The claim that the Declaration of Independence states that taxation without representation was the cause of our Revolutionary War, is so absurd and unwarranted that I deem it unnecessary to write at length upon the subject. However will call the reader's attention to the fact that the laws of the United States and the plan of the construction of its government is very much like that of England, especially that part which takes into the Union a territory and makes it one of the states.

For illustration, in an early day the territory which is now known as the State of Nebraska, was a wild, unsettled country. A few trappers and hunters located there; others followed, but the Indians harassed the settlers and the United States sent it's soldiers into that territory, built forts and protected the white people. As soon as the whites were assured of protection by the presence of the Army, they migrated and the territory was rapidly settled. After there were a certain number of white people in the territory, the government of the United States appointed a Governor for it and the people of that district elected a territorial legislature which made laws for the government of the territory of Nebraska.

At that time the territory which is now known as the State of Nebraska, stood in relation to the government of the United States practically the same as the Colonies of the United States stood in relation to Great Britain. The government of the United States did not admit senators into the Senate from Nebraska territory. Great Britain did not accredit a member to Parliament from the Colonies but the territory of Nebraska was represented to the government of the United States through its legislature, and the appointed governor.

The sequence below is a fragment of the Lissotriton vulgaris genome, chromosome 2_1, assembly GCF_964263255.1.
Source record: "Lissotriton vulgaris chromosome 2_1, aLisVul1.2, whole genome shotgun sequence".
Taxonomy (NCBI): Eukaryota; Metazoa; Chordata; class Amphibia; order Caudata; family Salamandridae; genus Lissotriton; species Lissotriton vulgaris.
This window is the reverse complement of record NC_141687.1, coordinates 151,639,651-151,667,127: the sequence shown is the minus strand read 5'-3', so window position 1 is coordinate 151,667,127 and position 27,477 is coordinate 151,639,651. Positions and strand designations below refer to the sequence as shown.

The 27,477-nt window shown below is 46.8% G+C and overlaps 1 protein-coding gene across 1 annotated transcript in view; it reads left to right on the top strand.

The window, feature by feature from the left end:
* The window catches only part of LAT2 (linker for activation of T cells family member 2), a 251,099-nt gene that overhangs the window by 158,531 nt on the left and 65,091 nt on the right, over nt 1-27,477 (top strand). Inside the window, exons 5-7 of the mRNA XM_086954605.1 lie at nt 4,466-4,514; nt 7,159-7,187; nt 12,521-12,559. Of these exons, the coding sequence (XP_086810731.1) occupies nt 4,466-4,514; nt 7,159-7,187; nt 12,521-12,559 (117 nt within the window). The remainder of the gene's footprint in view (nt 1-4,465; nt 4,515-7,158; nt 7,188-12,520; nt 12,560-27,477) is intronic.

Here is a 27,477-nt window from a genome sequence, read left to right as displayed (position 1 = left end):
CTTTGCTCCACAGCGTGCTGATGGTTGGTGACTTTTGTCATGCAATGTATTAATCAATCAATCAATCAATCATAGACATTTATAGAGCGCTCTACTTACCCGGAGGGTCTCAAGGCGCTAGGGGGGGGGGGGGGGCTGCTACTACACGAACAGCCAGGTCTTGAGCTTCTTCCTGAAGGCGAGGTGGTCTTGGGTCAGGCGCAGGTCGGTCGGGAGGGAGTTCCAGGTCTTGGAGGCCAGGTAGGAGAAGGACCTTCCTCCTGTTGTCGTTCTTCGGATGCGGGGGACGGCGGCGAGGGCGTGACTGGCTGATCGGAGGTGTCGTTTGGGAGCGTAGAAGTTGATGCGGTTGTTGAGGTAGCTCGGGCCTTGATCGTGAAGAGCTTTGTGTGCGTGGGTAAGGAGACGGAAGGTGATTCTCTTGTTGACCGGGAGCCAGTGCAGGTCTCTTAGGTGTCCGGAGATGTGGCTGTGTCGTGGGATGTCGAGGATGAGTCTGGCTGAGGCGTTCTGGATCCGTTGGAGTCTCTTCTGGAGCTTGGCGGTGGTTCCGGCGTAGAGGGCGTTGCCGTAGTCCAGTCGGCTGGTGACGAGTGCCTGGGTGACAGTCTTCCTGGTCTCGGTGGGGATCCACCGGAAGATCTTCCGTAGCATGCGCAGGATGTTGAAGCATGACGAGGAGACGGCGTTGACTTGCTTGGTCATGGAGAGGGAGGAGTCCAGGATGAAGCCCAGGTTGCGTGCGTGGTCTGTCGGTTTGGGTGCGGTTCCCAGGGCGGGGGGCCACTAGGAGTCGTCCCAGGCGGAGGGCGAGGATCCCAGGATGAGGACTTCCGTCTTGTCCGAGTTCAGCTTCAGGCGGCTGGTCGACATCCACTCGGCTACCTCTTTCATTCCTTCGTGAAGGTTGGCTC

The Colonies were represented through their legislatures and the appointed governor to the Crown of Great Britain the same as Nebraska was represented in the United States and no one would deny the tact that the territory of Nebraska was represented although the territory was not accredited with members of The Congress. Any one who studies this matter will not deny the fact that the Colonies were represented to Great Britain by their legislators and governors, this after reading the Declaration of Independence which shows that many requests were presented to the King through the legislatures for the Colonies. Some were granted and many refused. And the fact of the King refusing to grant them does not show that the Colonies were not represented, but, on the other hand, shows that the Crown did consider the requests made by the representatives of the Colonies, which act acknowledges them as the representatives of the Colonies.